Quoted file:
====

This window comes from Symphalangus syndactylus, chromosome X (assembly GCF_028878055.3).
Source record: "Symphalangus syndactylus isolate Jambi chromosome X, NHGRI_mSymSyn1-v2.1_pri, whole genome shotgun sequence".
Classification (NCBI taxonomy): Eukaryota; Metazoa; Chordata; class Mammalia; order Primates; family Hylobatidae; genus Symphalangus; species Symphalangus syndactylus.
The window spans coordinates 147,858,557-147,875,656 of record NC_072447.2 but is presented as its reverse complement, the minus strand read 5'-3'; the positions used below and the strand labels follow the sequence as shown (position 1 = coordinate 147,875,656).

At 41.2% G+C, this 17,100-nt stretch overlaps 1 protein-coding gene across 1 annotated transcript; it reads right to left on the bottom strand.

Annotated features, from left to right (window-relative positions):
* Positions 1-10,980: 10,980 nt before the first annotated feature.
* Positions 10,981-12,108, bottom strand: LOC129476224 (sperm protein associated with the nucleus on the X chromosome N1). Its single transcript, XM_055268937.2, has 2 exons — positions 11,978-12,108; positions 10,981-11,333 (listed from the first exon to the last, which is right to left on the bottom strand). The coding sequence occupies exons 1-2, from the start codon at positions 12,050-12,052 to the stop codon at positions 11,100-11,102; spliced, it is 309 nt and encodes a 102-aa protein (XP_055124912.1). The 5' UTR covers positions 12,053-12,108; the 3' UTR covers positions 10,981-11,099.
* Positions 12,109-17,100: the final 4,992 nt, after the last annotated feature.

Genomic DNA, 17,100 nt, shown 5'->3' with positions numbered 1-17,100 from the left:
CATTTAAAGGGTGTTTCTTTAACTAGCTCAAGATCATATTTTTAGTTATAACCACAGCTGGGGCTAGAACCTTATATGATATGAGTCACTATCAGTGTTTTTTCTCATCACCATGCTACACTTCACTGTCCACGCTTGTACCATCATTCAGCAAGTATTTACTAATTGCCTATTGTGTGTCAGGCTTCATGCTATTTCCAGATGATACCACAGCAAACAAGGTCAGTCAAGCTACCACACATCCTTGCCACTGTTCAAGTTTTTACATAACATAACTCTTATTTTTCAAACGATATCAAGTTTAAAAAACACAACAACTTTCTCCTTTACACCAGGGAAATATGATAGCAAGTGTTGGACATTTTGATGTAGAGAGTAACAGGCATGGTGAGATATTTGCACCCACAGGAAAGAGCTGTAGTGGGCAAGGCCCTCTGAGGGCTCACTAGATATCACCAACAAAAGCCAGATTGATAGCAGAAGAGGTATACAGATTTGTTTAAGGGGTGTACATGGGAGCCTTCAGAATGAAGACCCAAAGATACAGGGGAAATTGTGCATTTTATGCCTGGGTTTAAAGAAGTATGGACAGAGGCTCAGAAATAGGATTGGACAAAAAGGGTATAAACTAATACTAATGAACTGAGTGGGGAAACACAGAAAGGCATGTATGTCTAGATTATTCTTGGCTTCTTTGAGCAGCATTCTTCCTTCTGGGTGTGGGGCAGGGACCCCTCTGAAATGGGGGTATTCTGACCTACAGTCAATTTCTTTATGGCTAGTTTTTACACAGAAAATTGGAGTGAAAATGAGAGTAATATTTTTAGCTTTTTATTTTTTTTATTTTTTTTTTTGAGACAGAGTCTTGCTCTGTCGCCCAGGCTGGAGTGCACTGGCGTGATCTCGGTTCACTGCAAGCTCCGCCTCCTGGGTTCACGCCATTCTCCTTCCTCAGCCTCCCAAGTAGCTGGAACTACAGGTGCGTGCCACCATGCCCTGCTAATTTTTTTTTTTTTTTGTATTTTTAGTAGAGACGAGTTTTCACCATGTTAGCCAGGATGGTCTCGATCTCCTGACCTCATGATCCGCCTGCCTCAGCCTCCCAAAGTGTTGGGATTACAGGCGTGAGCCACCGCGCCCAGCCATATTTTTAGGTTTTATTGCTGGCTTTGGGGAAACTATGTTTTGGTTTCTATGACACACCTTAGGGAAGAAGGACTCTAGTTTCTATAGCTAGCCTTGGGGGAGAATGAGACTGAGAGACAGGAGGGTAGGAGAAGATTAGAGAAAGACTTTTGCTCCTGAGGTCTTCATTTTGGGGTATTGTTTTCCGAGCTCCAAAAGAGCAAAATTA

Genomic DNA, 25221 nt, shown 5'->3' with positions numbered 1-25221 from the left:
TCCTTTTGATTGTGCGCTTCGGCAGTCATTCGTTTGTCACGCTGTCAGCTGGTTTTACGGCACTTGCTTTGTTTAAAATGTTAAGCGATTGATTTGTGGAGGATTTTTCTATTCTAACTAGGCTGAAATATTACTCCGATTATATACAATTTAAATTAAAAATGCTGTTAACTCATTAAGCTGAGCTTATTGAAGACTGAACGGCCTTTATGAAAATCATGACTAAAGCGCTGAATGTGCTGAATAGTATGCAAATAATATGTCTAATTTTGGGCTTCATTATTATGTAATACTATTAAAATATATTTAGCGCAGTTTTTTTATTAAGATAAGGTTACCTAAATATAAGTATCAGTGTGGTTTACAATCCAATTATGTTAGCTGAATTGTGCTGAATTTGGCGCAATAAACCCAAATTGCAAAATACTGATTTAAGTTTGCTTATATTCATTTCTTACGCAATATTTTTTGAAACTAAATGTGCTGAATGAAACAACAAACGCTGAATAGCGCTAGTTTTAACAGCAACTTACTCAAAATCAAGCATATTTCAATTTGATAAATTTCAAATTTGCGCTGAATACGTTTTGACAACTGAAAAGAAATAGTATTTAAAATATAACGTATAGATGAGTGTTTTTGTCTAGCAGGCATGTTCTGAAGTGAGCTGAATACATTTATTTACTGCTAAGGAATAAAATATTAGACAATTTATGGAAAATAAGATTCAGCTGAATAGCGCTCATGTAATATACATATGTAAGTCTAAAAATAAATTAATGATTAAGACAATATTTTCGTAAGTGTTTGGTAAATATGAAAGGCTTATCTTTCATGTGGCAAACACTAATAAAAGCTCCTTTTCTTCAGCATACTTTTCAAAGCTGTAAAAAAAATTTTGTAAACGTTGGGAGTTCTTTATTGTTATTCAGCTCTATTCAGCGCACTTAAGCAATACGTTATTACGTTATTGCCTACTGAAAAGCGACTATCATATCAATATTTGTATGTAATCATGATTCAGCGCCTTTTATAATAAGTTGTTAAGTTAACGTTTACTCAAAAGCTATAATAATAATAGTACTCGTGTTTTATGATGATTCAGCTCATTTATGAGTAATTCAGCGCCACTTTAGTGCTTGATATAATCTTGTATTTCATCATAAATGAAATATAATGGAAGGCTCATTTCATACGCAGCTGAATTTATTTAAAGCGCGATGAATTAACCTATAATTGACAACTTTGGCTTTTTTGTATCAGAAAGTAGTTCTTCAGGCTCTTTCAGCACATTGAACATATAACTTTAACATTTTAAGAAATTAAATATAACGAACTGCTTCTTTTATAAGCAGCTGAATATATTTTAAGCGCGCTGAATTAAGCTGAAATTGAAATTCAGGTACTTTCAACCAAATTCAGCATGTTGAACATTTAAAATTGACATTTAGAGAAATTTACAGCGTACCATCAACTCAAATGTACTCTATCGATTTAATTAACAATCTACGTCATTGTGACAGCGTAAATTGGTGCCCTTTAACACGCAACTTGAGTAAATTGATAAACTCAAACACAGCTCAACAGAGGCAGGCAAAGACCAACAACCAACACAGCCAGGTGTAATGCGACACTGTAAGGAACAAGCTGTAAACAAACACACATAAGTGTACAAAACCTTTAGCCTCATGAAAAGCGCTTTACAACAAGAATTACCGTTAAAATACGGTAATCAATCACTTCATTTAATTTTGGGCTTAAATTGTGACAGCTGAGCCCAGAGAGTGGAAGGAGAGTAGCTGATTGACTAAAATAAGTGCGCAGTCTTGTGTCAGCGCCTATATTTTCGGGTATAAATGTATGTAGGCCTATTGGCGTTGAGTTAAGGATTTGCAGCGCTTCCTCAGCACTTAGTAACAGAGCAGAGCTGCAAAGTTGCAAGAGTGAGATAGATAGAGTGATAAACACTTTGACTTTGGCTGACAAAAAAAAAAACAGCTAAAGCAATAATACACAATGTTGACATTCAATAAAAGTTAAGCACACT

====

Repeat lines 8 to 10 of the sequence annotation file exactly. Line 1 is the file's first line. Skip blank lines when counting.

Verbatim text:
* Positions 10,981-12,108, bottom strand: LOC129476224 (sperm protein associated with the nucleus on the X chromosome N1). Its single transcript, XM_055268937.2, has 2 exons — positions 11,978-12,108; positions 10,981-11,333 (listed from the first exon to the last, which is right to left on the bottom strand). The coding sequence occupies exons 1-2, from the start codon at positions 12,050-12,052 to the stop codon at positions 11,100-11,102; spliced, it is 309 nt and encodes a 102-aa protein (XP_055124912.1). The 5' UTR covers positions 12,053-12,108; the 3' UTR covers positions 10,981-11,099.
* Positions 12,109-17,100: the final 4,992 nt, after the last annotated feature.

Genomic DNA, 17,100 nt, shown 5'->3' with positions numbered 1-17,100 from the left: